201 ways to say gnathanodon speciosus
MARINE BIOLOGISTS occasionally take DIVER to task for rarely using scientific names and instead referring vaguely to damselfish or moray eels, which could cover a huge variety of different creatures.
Guilty as charged, but perhaps using common/ generic names makes for faster communication in cases where pinning down the exact identity of a fish or crustacean isn’t all-important.
Of course we recognise that taxonomy, the binomial system of using Latin or Greek names to indicate genus and species, is important.
Tim Hayes, the author of Aquatical Latin, uses the golden trevally to illustrate the potential for confusion: “Fishbase records 201 common names for this species (some of these are duplications), which is an impressive number of different names that breaks down into 151 distinct common names (some of which are close variations of each other), from 51 countries, in 55 different languages.
“A further problem with common names is that the same names are often in use describing species belonging to multiple unrelated genera, and even species belonging to the same genus, again magnifying the potential for confusion”. Call the golden trevally Gnathanodon speciosus, and a marine biologist will be left with no room for doubt.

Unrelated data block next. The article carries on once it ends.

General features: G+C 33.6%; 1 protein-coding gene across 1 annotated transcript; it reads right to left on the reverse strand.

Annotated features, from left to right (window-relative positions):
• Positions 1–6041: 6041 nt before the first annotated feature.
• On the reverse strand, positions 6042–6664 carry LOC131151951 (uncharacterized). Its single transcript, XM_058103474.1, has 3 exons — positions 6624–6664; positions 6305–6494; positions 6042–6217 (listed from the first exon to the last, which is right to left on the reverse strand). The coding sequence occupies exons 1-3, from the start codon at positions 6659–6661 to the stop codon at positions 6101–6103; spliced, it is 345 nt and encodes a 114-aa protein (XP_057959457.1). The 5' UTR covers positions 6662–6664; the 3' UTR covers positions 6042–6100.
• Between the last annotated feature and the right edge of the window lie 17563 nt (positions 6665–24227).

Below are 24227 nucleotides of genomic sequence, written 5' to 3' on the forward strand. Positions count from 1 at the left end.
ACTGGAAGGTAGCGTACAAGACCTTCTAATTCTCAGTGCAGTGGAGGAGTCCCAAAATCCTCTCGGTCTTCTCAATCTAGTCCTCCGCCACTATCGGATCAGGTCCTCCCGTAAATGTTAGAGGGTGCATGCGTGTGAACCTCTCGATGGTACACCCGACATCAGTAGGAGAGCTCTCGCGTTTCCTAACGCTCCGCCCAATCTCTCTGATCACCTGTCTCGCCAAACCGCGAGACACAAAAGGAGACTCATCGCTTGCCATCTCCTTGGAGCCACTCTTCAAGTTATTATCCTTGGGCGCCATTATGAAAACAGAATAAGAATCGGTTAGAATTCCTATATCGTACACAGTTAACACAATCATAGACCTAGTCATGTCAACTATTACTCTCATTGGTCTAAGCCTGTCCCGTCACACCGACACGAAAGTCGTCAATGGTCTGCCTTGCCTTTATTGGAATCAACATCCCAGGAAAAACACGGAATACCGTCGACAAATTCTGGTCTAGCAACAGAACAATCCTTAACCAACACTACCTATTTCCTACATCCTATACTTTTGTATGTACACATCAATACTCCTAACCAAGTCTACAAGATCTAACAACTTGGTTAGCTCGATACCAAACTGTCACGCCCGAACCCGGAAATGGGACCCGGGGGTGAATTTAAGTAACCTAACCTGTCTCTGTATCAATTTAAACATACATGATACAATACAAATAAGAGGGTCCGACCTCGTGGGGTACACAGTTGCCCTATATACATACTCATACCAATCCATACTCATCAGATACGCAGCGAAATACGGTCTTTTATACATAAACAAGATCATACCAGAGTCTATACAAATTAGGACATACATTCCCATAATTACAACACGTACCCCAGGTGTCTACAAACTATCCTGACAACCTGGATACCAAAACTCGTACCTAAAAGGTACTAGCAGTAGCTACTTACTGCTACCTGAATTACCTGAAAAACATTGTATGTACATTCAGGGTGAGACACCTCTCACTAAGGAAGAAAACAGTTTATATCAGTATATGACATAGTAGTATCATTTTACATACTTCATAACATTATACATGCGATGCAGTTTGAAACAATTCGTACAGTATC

Aquatical Latin looks at the etymology, or meaning, of the names of around 950 tropical fish.
Sticking with our golden trevally, we learn that gnathos is Greek for jaw, an means without and odon teeth, so this is a toothless jack. Speciosus means there is just one species in the genus.
As it happens small golden trevallies do have teeth, as Hayes points out, but they lose them as they grow, and resort to sucking in their prey.
The book wasn’t written for divers but for aquarists – Tim Hayes, a marine-aquarium writer, felt that while the plant world had its Botanical Latin, sea life had been ignored, and his new book is apparently the only etymological work on fishes.
It is marked Volume 1: Reef Fishes, so presumably more will follow.
Hayes is no dry academic, and has a very pleasant style. His introductory chapters are genuinely interesting if you don’t know much about marine-life classification systems, as I didn’t, but to look up those 950 fish you will need to know the scientific names.
So for divers, a well-researched and interesting if hardly indispensable reference book. Pogonicthys, the publisher’s name, seems to be Greek for bearded fish. Don’t ask me.
Review by Steve Weinman
Softback, 296pp, £14.99
Appeared in DIVER February 2018